Leviton 'middle of run' phone jack

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Old 02-11-05, 01:38 PM
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Leviton 'middle of run' phone jack

Hi all,

I recently picked up the modular Leviton phone jacks to go along with the data and video jacks. I am unable to run a new line for the phone from the NID so I was wondering if there's a common method to wiring these modular jacks in the middle of the run. I have two jacks right next to each other as we're finishing the basement. I have one run, need the two jacks.

I'm a network engineer so I'm EXTREMELY familiar with color codes and punching down wires, but obviously phone vs. Cat5 is a big difference.

Has anyone done this before? I have been unable to search for any info. Thanks
 
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Old 02-11-05, 02:43 PM
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What type of cable are we talking about here? Cat5 (or 3), or the old four wire phone cable?

Do you punch the cable down in these jacks? If not, how do they connect?
 
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Old 02-11-05, 02:44 PM
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Cat 3 actually, sorry for forgetting that info! And yes, the Leviton modular jacks are color coded punch downs. If I was only going to one jack it would be easy of course. Putting two on the same run complicates things.
 
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Old 02-11-05, 03:33 PM
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I suppose if you were really careful cutting the outer insulation off of about 2" of the CAT3 at the spot you need that middle of the run jack, and you were to swap the 110 blade of your punchdown tool to the non-cutting side, you could punch the wires down to the jack in the middle of that 2" area and let the wires pass right on through, much like terminating a phone extension to two different jacks on a 110 block.

How's that?
 
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Old 02-11-05, 03:36 PM
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It's a great idea and thanks for the input. It had crossed my mind but I wasn't sure if there was a standard way. The modular setups are getting more and more popular, I figured someone would have ran across this in a 'professional' situation by now. I'll give that a shot though and post back with the results.
 
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Old 02-11-05, 04:37 PM
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I actually envisioned in my mind those blue things you clip over an existing wire to tap into it without cutting it (they use these in automotive wiring, like adding a connector for trailer wiring). I kinda thought those wouldn't work well on CAT3 though. LOL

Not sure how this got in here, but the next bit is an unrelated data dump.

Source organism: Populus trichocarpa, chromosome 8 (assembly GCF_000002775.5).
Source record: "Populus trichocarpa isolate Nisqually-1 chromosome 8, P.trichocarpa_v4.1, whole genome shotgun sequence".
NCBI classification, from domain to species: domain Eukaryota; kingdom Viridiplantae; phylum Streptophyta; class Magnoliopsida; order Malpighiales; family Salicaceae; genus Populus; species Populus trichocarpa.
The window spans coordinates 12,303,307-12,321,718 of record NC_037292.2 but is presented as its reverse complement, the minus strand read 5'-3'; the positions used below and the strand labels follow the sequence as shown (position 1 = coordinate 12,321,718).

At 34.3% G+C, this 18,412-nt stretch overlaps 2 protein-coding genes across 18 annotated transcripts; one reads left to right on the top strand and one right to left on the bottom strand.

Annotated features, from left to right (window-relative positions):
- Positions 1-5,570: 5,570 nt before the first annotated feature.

Be sure to leave yourself plenty of slack in case you ever want to do anything different. You could also use this technique if you wanted to feed a double phone jack. Just strip the outer insulation further back, terminate to the first jack with the non-cut punch blade, then swap to the cutting blade for the second jack.



All my wiring is CAT5...I ran two CAT5's to each jack...all RJ45's, no RJ11/12's. I terminated them all to a punch panel...no distinction between voice and data.

Then I took my CAT5 that runs to my NID, and punched the blue/white blue down four times (using the no-cut blade, of course) to a single jack, once for each wire pair. I then made a "spider cable"--RJ45 on one end terminated as normal, then each twisted pair had its own RJ11 end crimped on. With the RJ45 end plugged into this jack, each "leg" of the spider cable is now a phone feed, and can be plugged into whatever port of the patch panel that I need to supply dial tone.

Gotta go...wife is calling.
 
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Old 02-12-05, 06:05 AM
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evan though you are using cat 5 cable its a POTS application so the cat cabling techniquies can be set aside


I would use scothcloks like this and splice a short jumper to go to the phone jack .
 
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Old 03-02-05, 01:47 PM
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are the two jacks you need in the same outlet box?. if so, get a dual jack to replace the single.. if not, get some amp connectors (we call them ice cubes, they are silicon filled splice connectors).. you can get them for 3 wire in order to connect the feed to the two out i/w's...
 
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